A Bad Look

Despite presenting itself as the party of conciliation, compromise, and democratic process, the Pakistan Muslim League-Nawaz’s (PML-N) first significant act of legislation harkens to unilateral majoritarianism reminiscent of far more autocratic regimes of the past.

The Punjab Assembly on Monday passed the Defamation Bill, 2024, rejecting each amendment proposed by the opposition amid protests by the Pakistan Tehreek-e-Insaaf (PTI) backed Sunni Ittehad Council and journalists assigned to cover parliamentary proceedings. The apparent haste in passing the bill, hurried through a Special Committee – sans the Opposition – in the absence of standard parliamentary committees, makes the government’s intention suspect, even if the bill was designed to safeguard citizens against online defamation.

Similarly, requests by journalists to delay the vote by a week, to properly let various stakeholders examine the provisions and suggest amendments were also denied, without any stated reason. Journalists, who break stories critical of the government and expose wrongdoing - often at the expense of their own safety – will bear the brunt of this law. Threatening journalists with the new law, with its expedited special tribunals and expanded punishments now serve as an easy way to silence critical stories. If the law was so essential to the fabric of the federation, it would have survived parliamentary debate as well. It is true that under the incumbent system, defamation cases often stagnate after court notices and the proposed bill promised swift resolutions, designating high court judges as tribunal heads to expedite proceedings. Why was this logic not explained to the parliament? What are the deficiencies of the existing defamation law?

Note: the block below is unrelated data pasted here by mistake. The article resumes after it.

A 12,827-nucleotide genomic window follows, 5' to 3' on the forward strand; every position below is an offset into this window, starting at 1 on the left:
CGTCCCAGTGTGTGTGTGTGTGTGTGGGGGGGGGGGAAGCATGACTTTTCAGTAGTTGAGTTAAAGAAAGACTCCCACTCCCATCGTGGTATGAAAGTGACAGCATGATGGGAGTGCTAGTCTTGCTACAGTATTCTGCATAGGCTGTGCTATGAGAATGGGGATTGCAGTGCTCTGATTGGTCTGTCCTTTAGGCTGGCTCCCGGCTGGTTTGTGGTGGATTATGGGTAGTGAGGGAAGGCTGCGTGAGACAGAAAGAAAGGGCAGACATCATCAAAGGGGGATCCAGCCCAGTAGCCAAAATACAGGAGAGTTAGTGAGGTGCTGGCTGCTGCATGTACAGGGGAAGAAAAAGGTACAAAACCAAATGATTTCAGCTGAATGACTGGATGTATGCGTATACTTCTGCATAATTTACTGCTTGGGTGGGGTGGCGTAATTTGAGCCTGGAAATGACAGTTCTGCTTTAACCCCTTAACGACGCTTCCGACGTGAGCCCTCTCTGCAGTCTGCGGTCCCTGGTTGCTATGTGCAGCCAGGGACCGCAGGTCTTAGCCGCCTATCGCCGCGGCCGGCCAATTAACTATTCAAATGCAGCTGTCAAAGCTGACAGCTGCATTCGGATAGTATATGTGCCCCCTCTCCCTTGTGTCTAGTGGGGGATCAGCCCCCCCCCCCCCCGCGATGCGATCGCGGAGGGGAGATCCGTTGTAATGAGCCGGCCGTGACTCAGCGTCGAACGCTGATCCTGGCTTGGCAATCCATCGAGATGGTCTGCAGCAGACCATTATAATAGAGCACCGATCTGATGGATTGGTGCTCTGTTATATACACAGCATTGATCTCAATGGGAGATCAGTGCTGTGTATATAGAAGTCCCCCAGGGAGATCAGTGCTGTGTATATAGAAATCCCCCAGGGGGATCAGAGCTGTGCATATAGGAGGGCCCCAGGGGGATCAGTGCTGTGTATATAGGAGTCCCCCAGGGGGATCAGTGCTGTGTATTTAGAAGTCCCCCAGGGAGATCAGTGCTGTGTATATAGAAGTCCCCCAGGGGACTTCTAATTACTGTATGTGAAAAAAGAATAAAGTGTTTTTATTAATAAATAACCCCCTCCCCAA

Giving speeches on harmony and conciliation aimed at political opponents does not make a party conciliatory, instead implementing those ideals in the government process is what matters. This is what the last government was accused of; despite promising no political victimization, it carried out victimization, and despite promising compromise, it too tried to push legislation through.

This is a bad look for a government that wanted to reset the political dynamic and usher in a new era of democratic dialogue. As things stand, PML-N is no different from PTI when it comes to legislative strategy.

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